tsatsas(& the art of improvised pilgrimage)      
sewanee, tn, october-november, 2011

Tsa-tsas are miniature versions of Buddhist stupas, or markers of sacred space.  In setting out 108 tsatsas around Sewanee, my collaborators and I are saying: mindful attention to small features of our shared landscape is a catalyst for experiencing sacred space, and – more radically – for causing it to occur. Passersby finding tsatsas are invited to keep them, pass them on to someone else, or leave them be.  All are also invited to post stories and photographs about their tsatsa encounters by following the links printed on the tsatsas’ tags.

This project is inspired by my pilgrimages to Santiago de Compostela (Spain) and on Shikoku Island (Japan), and by the transformative experience of Buddhist mindfulness practice. There’s an old Zen story:

A teacher is dying, and a student despairs over this fact. The student asks what she can possibly do to honor the teacher. “Build me a seamless monument,” the teacher says.

Meaning: live in such a way that sacred and ordinary are one. Live in such a way that there are no unimportant places or people.

The Sewanee tsatsas are cast using a traditional Bhutanese brass mold, and made of clay dug up in Sewanee with the help of local ceramic artist Archie Stapleton.  I dedicate this project in gratitude to the entire Sewanee community.  May you be well. 


October 30th, 2011: First day of A Sewanee Pilgrimage

This afternoon was the organizational meeting for the Sewanee Pilgrimage project. Eighteen marvelous collaborators turned up. Have you ever had the experience of issuing an odd invitation and then having way more people respond than you have chairs for? I can highly recommend it, for morale & general faith in the universe. All 108 Sewanee tsatsas, except four that I plan to place myself, are out in the world... Hoorah & let the pilgrimaging begin.

Sewanee Team Tsatsa assembled in all its glory... Linda Heck, Stephen Alvarez, Jessica Wohl, Archie Stapleton, April Shi, Helen Stapleton, Lesley, Polly & Eric Thurman, Robley Hood, Sarah Butler, Isabel Butler, Christi Teasley, Jane Morgan, Andrew Daverman, Peter Trenchi, Ed Carlos, Julie Püttgen, and Kelly O'Mara.

Here's a first report, from the ever-industrious and marvelously well-spoken Robley Hood:

Dear Julie,

Thanks for letting me be part of this gift-giving/sacred space project.  If I had not found many Autumn Meadowhawks (unexpectedly) at Lake Cheston and if they had not all been mating (enthusiastically), I might have placed more than two tsatsas today.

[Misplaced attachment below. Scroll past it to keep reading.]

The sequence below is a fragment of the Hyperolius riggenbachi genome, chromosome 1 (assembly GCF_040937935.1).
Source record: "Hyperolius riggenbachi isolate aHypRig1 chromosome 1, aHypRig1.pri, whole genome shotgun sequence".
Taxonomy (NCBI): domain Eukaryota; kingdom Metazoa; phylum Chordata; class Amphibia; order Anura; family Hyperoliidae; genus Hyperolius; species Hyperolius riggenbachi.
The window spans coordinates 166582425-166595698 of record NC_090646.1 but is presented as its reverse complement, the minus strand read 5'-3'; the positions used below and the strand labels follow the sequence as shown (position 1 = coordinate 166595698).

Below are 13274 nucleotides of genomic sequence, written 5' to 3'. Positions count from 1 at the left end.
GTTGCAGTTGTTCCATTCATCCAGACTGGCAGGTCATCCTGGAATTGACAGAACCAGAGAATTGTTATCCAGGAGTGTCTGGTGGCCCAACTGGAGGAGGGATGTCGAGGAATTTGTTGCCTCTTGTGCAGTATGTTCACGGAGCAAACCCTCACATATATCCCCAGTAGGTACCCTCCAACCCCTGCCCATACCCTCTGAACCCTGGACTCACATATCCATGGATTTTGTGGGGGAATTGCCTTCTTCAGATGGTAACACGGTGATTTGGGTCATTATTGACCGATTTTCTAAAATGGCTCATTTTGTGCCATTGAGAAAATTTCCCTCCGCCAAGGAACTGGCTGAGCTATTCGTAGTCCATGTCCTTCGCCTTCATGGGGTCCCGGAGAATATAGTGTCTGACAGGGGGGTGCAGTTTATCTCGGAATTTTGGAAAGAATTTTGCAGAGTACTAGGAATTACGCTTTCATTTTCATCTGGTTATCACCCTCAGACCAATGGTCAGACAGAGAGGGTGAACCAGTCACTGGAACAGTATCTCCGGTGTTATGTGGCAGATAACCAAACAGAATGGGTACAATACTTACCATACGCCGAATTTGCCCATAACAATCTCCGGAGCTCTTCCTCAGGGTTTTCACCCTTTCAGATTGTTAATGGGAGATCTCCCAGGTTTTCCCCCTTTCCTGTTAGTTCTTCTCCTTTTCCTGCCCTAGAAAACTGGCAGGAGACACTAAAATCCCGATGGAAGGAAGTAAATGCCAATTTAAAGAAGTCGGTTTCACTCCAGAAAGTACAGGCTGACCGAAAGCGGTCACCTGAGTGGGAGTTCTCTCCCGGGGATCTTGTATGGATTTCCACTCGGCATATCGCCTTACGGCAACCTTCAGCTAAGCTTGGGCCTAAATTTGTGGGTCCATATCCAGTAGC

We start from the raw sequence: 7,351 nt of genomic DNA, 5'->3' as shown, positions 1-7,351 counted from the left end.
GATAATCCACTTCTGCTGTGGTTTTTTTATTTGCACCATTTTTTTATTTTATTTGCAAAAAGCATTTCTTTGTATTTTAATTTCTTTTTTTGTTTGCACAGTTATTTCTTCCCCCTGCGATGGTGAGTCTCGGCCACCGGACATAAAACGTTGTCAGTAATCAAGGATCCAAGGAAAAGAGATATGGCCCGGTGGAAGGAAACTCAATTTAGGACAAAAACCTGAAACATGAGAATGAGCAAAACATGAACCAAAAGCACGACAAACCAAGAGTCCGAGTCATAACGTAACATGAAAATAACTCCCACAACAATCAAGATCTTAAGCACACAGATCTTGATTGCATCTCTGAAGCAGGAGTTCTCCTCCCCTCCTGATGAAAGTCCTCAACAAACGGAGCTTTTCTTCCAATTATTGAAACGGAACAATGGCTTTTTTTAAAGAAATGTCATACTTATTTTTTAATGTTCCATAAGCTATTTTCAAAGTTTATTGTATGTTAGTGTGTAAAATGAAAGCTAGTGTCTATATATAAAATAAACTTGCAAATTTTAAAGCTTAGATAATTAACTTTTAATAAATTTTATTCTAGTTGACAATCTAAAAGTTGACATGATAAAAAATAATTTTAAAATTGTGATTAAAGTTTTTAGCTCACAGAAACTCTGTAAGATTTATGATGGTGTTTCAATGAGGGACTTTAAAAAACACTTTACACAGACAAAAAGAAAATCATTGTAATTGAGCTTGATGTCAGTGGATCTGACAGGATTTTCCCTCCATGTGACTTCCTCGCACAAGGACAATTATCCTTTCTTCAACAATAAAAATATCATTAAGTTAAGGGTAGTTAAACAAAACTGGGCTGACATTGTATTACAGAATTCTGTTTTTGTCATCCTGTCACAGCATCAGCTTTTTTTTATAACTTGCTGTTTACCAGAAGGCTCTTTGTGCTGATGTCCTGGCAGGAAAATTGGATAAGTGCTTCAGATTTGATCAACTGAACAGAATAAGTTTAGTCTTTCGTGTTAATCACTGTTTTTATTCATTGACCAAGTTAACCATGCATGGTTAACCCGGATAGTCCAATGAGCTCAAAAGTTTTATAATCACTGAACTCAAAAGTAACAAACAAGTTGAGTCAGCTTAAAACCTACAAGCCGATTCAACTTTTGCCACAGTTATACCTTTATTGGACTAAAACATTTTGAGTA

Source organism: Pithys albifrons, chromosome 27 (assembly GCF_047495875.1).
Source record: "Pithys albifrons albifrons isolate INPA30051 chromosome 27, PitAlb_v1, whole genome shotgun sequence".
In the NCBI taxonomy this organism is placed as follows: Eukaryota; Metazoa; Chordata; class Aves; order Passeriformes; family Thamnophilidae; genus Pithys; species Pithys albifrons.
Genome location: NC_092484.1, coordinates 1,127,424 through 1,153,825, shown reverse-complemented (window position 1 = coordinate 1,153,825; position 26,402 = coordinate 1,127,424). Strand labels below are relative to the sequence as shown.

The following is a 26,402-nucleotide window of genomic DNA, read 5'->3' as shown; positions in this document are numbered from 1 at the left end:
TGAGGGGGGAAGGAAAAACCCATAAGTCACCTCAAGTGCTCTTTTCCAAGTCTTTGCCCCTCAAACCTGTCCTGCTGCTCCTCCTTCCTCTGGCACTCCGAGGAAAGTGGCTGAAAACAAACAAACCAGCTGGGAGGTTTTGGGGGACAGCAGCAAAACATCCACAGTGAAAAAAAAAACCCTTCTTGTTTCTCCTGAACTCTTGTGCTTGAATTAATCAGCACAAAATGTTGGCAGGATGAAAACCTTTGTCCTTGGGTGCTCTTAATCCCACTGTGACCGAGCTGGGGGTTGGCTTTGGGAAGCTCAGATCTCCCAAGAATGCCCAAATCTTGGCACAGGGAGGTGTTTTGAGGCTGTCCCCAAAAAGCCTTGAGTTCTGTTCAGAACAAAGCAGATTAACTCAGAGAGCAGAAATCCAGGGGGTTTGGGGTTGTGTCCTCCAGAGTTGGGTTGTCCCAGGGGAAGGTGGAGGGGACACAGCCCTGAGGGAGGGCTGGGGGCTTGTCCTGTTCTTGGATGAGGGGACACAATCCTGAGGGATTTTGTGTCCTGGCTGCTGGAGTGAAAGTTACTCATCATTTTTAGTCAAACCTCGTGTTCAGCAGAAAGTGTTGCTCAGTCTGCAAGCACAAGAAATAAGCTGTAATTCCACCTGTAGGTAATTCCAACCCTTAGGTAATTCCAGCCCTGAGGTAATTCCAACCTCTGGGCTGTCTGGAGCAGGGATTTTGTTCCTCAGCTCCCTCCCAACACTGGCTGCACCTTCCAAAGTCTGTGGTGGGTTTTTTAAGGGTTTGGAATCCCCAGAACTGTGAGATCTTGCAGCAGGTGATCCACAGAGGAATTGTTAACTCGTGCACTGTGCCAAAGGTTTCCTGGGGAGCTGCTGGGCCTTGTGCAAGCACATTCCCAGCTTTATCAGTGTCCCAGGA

Tsatsa 52 is below the rail at the beach end of Lake Cheston's metal bridge.  Here, I first started learning about dragonflies in the summer of 2010.  Harry Yeatman and I  happened to arrive in the parking lot at the same time, and he invited me to stroll with him.  On the bridge, we stopped so he could tell me about the flowers, but I couldn't stop watching the dragonflies and trying to photograph them.  Delighted and despite his amused laughter at my failed efforts, he started my odonata education.  This summer, I watched Blue Corporals emerge from their exuviae (their nymph exoskeletons) on the concrete pilings along the same bridge, and today, I watched Autumn Meadowhawks, the last of our dragonflies, mate in the same spot.  It's a magic place.

Tsatsa 80 is on the podium in Bairnwick House, home of the Sewanee Writers' Conference.  Bairnwick, named for the Scottish or Gaelic (I'm not sure which) word that means "house of children," was once a grammar school, whose head was Margaret Myers.  Some of her descendents still live here today.  Lucas and Dawa Myers recently moved to California, but Alex Hoole and her husband have a house here and their daughter Iska, whom you may know, and her child live here.  Many great writers have stood at that podium and created sacred space by reading their work.  I will always remember hearing Tim O'Brien read the last chapter of The Things They Carried, a great book that I have taught a number of times.  He wept through most of the chapter, as did those of us listening to him.  How fitting it is that writers who make the magic children fall in love with meet there every summer and weave their spells.  (For more about Bairnwick, follow this link.


PS Two of my other sacred spots already had tsatsas by the time I got there: Up-the-Down and Convocation Hall.  :-)


photograph by Robley Hood
photograph by Robley Hood
photograph by Robley Hood
photograph by Robley Hood

...And here are two photographs from Stephen Alvarez, who says, "This is at Elliot Point on the perimeter trail."


photograph by Stephen Alvarez
photograph by Stephen Alvarez
Two more entries for this beautiful first day: I placed the first one near the top of the climb down into Shakerag Hollow, in one of the honeycomb nooks in the rock. The second one went on the porch of the Sewanee Community Center, in concert with Helen Stapleton, as we arrived for her yoga class. [Scroll over for alternate views.]
photographs by Julie Püttgen
photographs by Julie Püttgen
Sewanee Pilgrimage project pages: 1 2 3 4 5 6 7 8 9 10 11 12